Trying to second guess what direct access means? Head of standards at the GDC, Janet Collins, gives us the lowdown
As I’m sure most of you are now aware, the GDC has announced it is removing barriers to direct access for some DCPs. This is a significant change, not only for how some members of the dental team can work, but also for how patients and members of the public access dentistry in the UK. The decision was made at a Council Meeting on 28 March 2013 and I would like to take this opportunity to explain, in more detail, what it means.
Reaching the decision
In December 2011, Council set up a Task and Finish Group to consider the issue of direct access.
Part of their remit was to recommend a policy position to the Council, taking into account the Council’s primary purpose of protecting patients. The subsequent review involved a wide-ranging series of activities, including:
• A literature review
• Patient and public research carried out by Ipsos Mori
• A call for ideas
• Stakeholder feedback
• Online consultation.
The literature review, for example, identified more than 100 research papers that were relevant to the review of direct access. The quality of the evidence regarding dental access issues to dental care practitioners was varied but, as a whole, of moderately good quality.
The review was completed in June 2012, and the findings of this study concluded that:
a) There was no evidence of significant issues of patient safety resulting from the clinical activity of DCPs
b) There was evidence that access to dental care improved as a result of direct access arrangements, of cost benefits to patients and of high levels of patient satisfaction
c) There was some evidence that DCPs may over-refer patients to dentists, which may ensure patient safety but lead to wasteful use of resources and a high level of ‘no shows’ on referral
Guidance for registrants will be published before these changes come into effect on 1 May 2013. More details about all of these activities can be found on the GDC website at www.gdc-uk.org
In addition, the online consultation ran from 1 October 2012 to 31 December 2012 and it received more than 1,420 responses. A summary of the consultation responses is included in the Task and Finish Group’s proposal to Council and can be found on our website.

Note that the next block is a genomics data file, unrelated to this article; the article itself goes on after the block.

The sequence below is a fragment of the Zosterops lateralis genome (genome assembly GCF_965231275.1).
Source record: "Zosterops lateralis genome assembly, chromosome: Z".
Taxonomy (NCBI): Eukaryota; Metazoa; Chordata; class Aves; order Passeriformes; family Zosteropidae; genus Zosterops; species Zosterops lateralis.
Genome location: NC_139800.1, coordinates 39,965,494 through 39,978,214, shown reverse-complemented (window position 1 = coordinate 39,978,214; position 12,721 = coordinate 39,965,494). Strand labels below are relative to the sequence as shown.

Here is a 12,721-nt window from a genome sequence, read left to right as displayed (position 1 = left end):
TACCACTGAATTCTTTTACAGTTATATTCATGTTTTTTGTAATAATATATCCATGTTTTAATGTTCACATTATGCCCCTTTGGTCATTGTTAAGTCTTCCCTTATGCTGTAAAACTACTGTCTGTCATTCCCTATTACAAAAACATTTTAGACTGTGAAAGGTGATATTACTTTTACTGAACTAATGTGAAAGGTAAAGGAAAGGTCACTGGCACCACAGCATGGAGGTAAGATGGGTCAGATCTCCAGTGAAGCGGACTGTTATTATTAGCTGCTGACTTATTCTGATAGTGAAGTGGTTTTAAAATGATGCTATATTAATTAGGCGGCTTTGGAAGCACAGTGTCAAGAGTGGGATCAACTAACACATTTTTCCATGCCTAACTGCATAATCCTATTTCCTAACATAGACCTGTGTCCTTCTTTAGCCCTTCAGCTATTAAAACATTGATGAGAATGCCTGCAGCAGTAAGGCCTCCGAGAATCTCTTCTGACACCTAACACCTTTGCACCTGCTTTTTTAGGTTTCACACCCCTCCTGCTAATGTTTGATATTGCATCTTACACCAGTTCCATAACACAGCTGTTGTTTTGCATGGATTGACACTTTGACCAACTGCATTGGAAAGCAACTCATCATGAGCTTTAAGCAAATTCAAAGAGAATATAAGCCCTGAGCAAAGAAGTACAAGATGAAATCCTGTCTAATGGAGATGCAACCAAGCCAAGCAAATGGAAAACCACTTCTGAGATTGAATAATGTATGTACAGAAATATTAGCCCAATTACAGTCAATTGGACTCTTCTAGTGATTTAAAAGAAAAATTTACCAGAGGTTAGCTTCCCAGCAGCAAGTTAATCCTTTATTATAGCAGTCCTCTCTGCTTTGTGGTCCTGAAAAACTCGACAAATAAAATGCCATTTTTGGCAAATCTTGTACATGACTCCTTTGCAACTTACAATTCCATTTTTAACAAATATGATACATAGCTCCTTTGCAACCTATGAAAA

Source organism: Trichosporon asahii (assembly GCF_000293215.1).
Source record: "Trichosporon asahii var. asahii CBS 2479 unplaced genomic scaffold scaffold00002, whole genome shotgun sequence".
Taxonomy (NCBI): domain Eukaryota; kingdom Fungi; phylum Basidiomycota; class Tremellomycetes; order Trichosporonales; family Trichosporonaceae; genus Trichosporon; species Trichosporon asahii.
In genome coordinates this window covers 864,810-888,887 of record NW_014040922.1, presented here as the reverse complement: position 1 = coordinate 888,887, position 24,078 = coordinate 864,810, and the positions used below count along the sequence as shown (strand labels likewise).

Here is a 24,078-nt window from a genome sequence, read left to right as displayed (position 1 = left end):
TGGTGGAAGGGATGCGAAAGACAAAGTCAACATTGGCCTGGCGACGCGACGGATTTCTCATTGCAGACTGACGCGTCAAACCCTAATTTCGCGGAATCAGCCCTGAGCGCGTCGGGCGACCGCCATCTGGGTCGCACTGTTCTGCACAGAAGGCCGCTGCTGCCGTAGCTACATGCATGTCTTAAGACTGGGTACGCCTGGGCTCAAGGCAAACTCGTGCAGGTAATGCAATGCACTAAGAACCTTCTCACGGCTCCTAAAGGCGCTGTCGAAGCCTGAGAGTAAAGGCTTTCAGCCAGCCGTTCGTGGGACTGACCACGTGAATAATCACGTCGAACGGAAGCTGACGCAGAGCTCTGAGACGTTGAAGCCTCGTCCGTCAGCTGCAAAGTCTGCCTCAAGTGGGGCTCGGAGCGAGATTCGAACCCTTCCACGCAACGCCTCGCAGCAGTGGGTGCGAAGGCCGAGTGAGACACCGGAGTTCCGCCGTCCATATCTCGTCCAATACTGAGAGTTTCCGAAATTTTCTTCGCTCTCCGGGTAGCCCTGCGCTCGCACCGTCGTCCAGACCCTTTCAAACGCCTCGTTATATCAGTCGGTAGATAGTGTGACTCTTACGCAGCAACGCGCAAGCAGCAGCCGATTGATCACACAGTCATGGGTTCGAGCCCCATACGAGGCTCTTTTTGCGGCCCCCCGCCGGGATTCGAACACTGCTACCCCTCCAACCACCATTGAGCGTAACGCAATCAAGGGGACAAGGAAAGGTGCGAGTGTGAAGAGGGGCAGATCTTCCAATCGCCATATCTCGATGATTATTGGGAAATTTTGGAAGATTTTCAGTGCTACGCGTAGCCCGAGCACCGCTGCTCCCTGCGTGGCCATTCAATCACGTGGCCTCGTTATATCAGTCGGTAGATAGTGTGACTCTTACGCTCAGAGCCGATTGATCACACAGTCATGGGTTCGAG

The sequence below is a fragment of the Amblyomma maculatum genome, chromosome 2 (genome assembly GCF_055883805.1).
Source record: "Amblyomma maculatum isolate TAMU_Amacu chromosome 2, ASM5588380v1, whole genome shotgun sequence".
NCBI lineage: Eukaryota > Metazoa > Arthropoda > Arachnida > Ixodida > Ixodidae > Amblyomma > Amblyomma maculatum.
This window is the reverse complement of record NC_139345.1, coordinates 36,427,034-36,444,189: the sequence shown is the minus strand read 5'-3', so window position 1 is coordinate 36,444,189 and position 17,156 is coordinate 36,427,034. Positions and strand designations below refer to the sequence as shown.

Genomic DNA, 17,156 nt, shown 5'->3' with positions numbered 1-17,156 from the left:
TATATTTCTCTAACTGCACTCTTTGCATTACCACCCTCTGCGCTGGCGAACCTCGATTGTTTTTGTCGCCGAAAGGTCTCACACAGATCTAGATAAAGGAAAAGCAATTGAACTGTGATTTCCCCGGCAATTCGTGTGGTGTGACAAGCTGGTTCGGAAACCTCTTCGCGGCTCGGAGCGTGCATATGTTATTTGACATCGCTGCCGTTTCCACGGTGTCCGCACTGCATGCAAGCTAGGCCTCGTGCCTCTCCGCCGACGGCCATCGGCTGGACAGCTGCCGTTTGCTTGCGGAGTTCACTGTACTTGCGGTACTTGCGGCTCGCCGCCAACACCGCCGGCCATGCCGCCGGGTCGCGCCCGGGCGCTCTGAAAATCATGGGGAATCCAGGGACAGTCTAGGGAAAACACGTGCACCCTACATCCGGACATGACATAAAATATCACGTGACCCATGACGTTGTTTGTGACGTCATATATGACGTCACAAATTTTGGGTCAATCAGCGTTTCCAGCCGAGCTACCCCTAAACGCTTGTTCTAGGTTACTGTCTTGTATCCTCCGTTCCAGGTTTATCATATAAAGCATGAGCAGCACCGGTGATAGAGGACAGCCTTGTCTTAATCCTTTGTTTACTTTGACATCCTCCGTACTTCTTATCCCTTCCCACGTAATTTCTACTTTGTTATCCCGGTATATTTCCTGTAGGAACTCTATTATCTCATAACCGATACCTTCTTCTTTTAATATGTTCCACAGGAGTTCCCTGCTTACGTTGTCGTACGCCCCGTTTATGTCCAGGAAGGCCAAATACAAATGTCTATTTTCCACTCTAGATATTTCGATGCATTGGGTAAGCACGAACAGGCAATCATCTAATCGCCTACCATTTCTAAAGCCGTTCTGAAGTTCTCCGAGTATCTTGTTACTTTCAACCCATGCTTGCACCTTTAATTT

The GDC wasn’t the only body interested in the issue of direct access. The Office of Fair Trading’s report, Dentistry: An OFT market study, was published in May 2012 and discusses the benefits to patients of introducing direct access. The OFT has since welcomed the GDC’s ‘measures to make important dental services more accessible for patients’.
It’s not mandatory!
First of all, it’s worth remembering this decision does not make direct access mandatory. No dental care professional has to offer it. Registrants treating patients direct must only do so if they are appropriately trained, competent and indemnified. They should also ensure there are adequate onward referral arrangements in place and they must make clear to the patient the extent of their scope of practice and not work beyond it.
It should be remembered
• All registrants must be trained, competent and indemnified for any tasks they undertake
• All registrants must continue to work within their scope of practice regardless of these changes
• Registrants must make clear information available to patients on the treatment available and the role of the team members
• All registrants must continue to follow the GDC’s Standards for Dental Professionals
Dental care professionals do not have to offer direct access and should not be made to offer it.
What DH&Ts cannot do under direct access
• Tooth whitening – The first application of tooth whitening treatment must be done by a dentist; any subsequent application can be done by a DH&T on prescription from the dentist
• Prescribe radiographs – The dentist remains the only member of the dental team who can prescribe radiographs
• Prescribe local anaesthesia – As a prescription-only medicine it can only be prescribed by a suitably qualified prescriber, usually a dentist or doctor
• Botox – As a prescription-only medicine, it can only be prescribed by a registered doctor or dentist who has completed a full assessment of the patient.
Most of the work of an orthodontic therapist will continue to be carried out on prescription. However, orthodontic therapists can now carry out Index of Orthodontic Treatment Need (IOTN) screening without the patient having to see a dentist first.
Who can do what?
Dental hygienists and dental therapists can carry out their full scope of practice without prescription and without the patient having to see a dentist first. DH&Ts must be confident they have the skills and competences required to treat patients direct before doing so. A period of practice, working to a dentist’s prescription, is a good way for registrants to assess this.
Registrants who qualified, since 2002, covered the full scope of practice in their training while those who trained before 2002 may not have covered everything. However, many of these registrants will have addressed this via top-up training, CPD and experience.
Those who qualified before 2002, or those who have not applied their skills recently, must review their training and experience to ensure they are competent to undertake all the duties within their scope of practice.
Janet has been head of standards at the GDC since 2006. Prior to taking up that role, her experience at the Council included handling patient complaints, the launch of the Council’s continuing professional development requirements, leading its work with dental hygienists and therapists and most recently managing the introduction of registration for the other DCP groups.